In ordinary times, politics trends toward incrementalism. In extraordinary times, however, incrementalism can be ineffective. The economy prior to the pandemic will not return. If we try to recreate it through gradual steps, we will fail financially and politically. Instead, we need to brace ourselves for the only realistic end point, which is full employment underwritten by the government. We must think imaginatively about what that might take and move there as quickly as possible before the economy turns worse. The strategy of incrementalism has already lost once to the coronavirus. As the pandemic approached our country, many agencies at all levels of government responded using incremental measures, like banning large gatherings, some travelers, and some services. But none of this worked. There could be no stopping part way. Places that moved quickly to the end point had the best results. Simply compare California to New York.
National emergency funding of border wall is unconstitutionalThe Hill
2019 The effort by President Trump to unilaterally increase funding for the border wall is unconstitutional for a simple but little noticed reason. The statute from which he claims to derive authority, known as the National Emergencies Act, is itself unconstitutional. The legal debate has focused so far on presidential emergency powers.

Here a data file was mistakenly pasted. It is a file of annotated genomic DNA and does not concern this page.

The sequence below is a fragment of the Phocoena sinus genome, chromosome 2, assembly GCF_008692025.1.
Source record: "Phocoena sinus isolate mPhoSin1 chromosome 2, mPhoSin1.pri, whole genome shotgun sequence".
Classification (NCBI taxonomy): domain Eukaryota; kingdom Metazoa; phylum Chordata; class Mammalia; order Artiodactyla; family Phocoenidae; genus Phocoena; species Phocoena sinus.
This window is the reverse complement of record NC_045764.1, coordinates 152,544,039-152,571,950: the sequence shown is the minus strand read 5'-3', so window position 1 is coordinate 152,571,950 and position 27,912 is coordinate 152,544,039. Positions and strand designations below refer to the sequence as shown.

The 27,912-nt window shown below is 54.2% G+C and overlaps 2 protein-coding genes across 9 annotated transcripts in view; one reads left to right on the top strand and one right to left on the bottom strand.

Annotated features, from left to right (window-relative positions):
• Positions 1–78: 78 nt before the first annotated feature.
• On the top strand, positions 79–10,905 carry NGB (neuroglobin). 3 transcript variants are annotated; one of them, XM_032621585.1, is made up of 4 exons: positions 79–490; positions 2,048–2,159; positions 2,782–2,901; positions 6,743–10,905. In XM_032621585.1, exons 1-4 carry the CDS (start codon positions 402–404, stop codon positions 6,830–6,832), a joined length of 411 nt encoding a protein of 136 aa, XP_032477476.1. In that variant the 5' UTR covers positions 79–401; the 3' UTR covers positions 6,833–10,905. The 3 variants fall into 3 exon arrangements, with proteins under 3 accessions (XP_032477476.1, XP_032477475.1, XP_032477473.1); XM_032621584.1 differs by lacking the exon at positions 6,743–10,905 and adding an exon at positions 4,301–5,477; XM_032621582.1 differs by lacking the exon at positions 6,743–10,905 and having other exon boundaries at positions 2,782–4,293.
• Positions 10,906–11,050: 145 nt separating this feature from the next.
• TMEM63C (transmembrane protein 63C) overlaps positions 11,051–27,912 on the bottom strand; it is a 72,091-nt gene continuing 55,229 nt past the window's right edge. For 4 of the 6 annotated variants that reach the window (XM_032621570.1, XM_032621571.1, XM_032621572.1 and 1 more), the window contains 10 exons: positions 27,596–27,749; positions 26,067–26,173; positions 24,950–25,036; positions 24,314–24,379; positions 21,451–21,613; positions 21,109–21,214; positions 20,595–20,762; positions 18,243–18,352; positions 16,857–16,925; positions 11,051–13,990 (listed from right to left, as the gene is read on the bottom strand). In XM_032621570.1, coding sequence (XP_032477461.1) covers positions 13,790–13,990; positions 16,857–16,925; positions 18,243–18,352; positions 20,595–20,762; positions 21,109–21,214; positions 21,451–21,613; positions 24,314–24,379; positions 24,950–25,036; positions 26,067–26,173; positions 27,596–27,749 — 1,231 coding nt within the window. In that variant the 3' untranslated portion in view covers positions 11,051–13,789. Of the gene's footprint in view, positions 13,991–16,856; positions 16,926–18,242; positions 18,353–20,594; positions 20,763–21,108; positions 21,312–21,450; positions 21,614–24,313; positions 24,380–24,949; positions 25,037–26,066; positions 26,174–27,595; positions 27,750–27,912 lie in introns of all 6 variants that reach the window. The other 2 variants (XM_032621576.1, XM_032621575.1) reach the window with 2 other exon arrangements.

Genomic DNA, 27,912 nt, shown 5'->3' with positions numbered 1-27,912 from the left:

The Constitutional Limits of Private SurveillanceKansas Law Review
2017 The age of data-driven law enforcement is upon us. As a consequence, government officials now rely heavily on private surveillance technology to forecast threats, drive investigation, and mobilize enforcement. On the whole, this development is welcome; the use of privately-collected data promises to refine policing and counterterrorism efforts. But it also has major implications for constitutional privacy.
Fourth Amendment Anxiety55 American Criminal Law Review
2017 In Birchfield v. North Dakota (2016), the Supreme Court broke new Fourth Amendment ground by establishing that law enforcement’s collection of information can be cause for “anxiety,” meriting constitutional protection, even if subsequent uses of the information are tightly restricted. This change is significant.
Plausible Cause": Explanatory Requirements in the Age of Powerful MachinesVanderbilt Law Review
2016 The Fourth Amendment’s probable cause requirement is not about numbers or statistics. It is about requiring the police to account for their decisions. For a theory of wrongdoing to satisfy probable cause — and warrant a search or seizure — it must be plausible. The police must be able to explain why the observed facts invite an inference of wrongdoing, and judges must have an opportunity to scrutinize that explanation.
Fourth Amendment FiduciariesFordham Law Review
2015 Fourth Amendment law is sorely in need of reform. To paraphrase Justice Sotomayor’s concurrence in United States v. Jones, the idea that people have no expectation of privacy in information voluntarily shared with third-parties — the foundation of the widely reviled “third-party doctrine” — makes little sense in the digital age.